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Leaving The December Dilemma Behind


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No matter our stage in life, one is seldom comfortable feeling left out. Unfortunately, many American Jews experience exactly that feeling each year as Christmas approaches. The term “December Dilemma” is used to describe the tension many Jews feel sitting on the sidelines, unable to fully enjoy or participate in the distinctly Christian themes and activities occurring all around.

One contemporary Jewish author, Sara Y. Rigler, writes:

“I grew up as a strongly identified Jew in Christian America. This posed few problems ten and a half months a year. But every November, when the Xmas decorations started to go up, so did my defenses. The annual Xmas concert in my public school was a real identity crisis for me. Should I refuse to participate? Should I go up on the stage with the rest of my class and just mouth the words of the Christmas carols? Should I sing, but go silent every time we came to the ‘J’ word?

“The concerts ended with elementary school, but not my sense of alienation every December. I felt like I was milling around in a party to which I was not invited. Ours was the only house on our street without decorations. Every department store Santa and every brilliantly lit tree, as well as the avalanche of Xmas cards from my Christian (and Jewish!) friends only accentuated my sense of not belonging.”

To some degree, most American Jews can relate to that writer’s experiences. The challenge we face is finding the best way to deal with this reality. First and foremost, we must know why we feel such a sense of discomfort as the Christmas season nears. The answer is clear: as Jews, we simply cannot fully participate in all aspects of a season dominated by Christian religious themes. As such, we must find a way to deal with our inability to fully participate in our surrounding culture for about a month each year.

Four approaches readily come to mind:

* Move to Israel and live in a thoroughly Jewish environment, where no Jew will ever feel left out. While this may be an immediate option for some, it is not one the majority of American Jews are yet willing to entertain.

* Seek to eliminate all overtly Christian aspects of the holiday season. Although there are several groups trying to do this, to me, forcing Christianity out of the Christmas season seems both quite odd and unfair to our fellow citizens (the majority) who thoroughly enjoy this time of the year. Also, the hostility arising from such a move would be far more problematic to the American Jewish community than any lonely feelings brought on by the December Dilemma.

* Try to level the playing field by demanding absolutely equal “air time” to all things Jewish during the Christmas season. This would be done by forcing Jewish symbols, holiday trappings, and music to appear and be heard wherever and whenever Christmas ones are displayed and heard. When one considers this approach, it does not take long to realize how unrealistic it is. It is rather far-fetched to have a Charlie Brown Chanukah special on TV right after the Christmas one, or hearing a Chanukah-themed song right after “Grandma Got Run Over by a Reindeer” while shopping, and I seriously doubt we can expect to see Chanukah-themed Coca Cola bottles displayed right next to the ones with Santa on them any time soon. (Even if such a plan were realistic, I think it is pretty clear it would be unfair imposing Jewish holiday themes on the majority of our fellow citizens, and extremely unwise for American Jewry to push for such an idea.)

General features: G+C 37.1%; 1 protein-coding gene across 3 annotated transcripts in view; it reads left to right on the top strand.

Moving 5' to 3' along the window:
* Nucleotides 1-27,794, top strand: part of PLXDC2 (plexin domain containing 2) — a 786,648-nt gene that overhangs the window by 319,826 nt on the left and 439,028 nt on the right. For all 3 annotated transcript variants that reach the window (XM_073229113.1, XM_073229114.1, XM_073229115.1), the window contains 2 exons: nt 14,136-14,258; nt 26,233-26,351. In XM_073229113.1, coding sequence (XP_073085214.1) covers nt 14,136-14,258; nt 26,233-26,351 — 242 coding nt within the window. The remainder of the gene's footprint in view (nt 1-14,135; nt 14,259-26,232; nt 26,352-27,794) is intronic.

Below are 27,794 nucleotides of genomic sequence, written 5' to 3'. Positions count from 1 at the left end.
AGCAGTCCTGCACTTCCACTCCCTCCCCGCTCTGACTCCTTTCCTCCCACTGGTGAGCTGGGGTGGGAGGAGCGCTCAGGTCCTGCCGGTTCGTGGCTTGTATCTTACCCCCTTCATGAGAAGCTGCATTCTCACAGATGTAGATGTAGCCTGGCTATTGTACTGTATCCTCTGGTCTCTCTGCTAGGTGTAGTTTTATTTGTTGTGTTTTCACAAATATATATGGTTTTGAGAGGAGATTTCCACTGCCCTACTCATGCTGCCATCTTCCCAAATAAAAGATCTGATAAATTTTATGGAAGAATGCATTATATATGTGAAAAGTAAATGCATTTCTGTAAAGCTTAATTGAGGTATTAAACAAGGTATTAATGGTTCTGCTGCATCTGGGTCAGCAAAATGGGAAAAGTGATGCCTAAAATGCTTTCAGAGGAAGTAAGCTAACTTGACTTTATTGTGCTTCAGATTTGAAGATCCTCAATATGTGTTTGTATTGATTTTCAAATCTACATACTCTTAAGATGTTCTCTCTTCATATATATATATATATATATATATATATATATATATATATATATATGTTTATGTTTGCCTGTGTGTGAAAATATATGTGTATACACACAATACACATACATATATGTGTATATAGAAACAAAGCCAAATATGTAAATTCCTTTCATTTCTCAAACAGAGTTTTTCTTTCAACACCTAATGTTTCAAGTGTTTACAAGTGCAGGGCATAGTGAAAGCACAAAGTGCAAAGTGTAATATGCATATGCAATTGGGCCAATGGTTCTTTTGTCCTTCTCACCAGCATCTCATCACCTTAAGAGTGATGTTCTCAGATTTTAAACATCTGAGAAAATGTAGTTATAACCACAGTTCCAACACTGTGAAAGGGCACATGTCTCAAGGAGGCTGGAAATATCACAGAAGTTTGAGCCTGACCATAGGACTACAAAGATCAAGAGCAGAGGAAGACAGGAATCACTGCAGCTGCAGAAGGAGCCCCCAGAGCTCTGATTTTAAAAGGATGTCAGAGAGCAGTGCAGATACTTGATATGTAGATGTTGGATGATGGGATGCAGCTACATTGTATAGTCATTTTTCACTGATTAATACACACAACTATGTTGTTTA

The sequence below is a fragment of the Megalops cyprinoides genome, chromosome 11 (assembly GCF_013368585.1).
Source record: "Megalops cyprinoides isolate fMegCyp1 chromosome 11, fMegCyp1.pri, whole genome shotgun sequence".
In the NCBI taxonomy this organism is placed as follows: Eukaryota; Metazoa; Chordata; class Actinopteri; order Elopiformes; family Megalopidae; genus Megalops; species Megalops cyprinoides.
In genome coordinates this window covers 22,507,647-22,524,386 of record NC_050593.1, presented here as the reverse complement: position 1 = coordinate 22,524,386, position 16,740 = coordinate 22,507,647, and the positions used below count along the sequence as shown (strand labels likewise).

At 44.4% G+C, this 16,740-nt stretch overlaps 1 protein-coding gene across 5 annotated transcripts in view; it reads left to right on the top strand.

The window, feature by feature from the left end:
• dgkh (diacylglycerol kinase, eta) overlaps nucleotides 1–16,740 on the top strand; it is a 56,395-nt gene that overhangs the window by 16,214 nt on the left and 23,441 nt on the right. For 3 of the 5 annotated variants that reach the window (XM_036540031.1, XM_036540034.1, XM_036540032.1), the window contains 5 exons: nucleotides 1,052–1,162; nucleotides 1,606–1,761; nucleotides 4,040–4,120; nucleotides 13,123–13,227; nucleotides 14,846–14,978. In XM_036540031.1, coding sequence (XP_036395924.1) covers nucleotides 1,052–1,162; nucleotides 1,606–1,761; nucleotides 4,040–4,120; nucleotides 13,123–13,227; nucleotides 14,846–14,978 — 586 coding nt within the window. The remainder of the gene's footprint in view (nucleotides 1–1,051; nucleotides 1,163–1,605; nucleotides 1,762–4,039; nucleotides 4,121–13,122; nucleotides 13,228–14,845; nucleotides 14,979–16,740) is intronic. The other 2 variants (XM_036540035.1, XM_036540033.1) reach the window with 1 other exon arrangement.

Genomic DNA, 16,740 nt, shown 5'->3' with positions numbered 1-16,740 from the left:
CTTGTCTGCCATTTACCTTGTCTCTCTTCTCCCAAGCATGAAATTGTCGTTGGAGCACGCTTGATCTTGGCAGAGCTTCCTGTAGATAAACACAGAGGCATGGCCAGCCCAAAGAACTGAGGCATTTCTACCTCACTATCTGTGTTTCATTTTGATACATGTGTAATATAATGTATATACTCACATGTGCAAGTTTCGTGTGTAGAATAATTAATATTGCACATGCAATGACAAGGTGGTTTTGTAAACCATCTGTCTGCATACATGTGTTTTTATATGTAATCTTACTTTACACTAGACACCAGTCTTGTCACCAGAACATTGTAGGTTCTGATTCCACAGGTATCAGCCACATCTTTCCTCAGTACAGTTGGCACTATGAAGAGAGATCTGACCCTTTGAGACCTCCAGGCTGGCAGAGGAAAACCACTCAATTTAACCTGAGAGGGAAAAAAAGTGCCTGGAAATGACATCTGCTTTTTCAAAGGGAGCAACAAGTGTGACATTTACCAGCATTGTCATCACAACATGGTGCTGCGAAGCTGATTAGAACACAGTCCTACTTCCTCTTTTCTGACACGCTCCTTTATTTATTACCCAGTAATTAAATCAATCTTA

*Live authentic, active, and fulfilling Jewish lives. If our days, homes, and routines are full of Judaism, we will not feel much in the way of a vacuum each year when December rolls around. This approach will more than compensate for those brief seasonal experiences we as Jews cannot participate in.

Regarding this last approach, one non-Jewish writer, Terry Mattingly, has this to say: “A child in a family that enjoys Jewish life and faith is less likely to crave a Christmas tree…. But if a family’s life is dominated by television, pop music, movies, shopping and other activities that have little or nothing to do with their faith, then it will probably feel tension during these media-mad and highly secularized holidays.”

If we opt for the fourth approach in dealing with the December Dilemma, I am sure all Jews will feel far less seasonal angst each year. Living actively Jewish lives will not only enrich our beings, it will also enable us to view Judaism as a vibrant life-enhancing force instead of an aspect of our heritage that just causes us to feel like outsiders.

Rabbi Akiva and Layala Males are enjoying Chanukah in Harrisburg, PA.

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About the Author: Kesher Israel Congregation’s Rabbi Akiva Males can be reached at rabbimales@yahoo.com.


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No matter our stage in life, one is seldom comfortable feeling left out. Unfortunately, many American Jews experience exactly that feeling each year as Christmas approaches. The term “December Dilemma” is used to describe the tension many Jews feel sitting on the sidelines, unable to fully enjoy or participate in the distinctly Christian themes and activities occurring all around.

On the first day of this past Rosh Hashanah, I visited Milwaukee while my wife, Layala, traveled back to the shul of her youth in Brooklyn. When we met up later in the day for Yom Tov lunch at our Harrisburg, Pennsylvania home, we had a number of experiences to share with each other.

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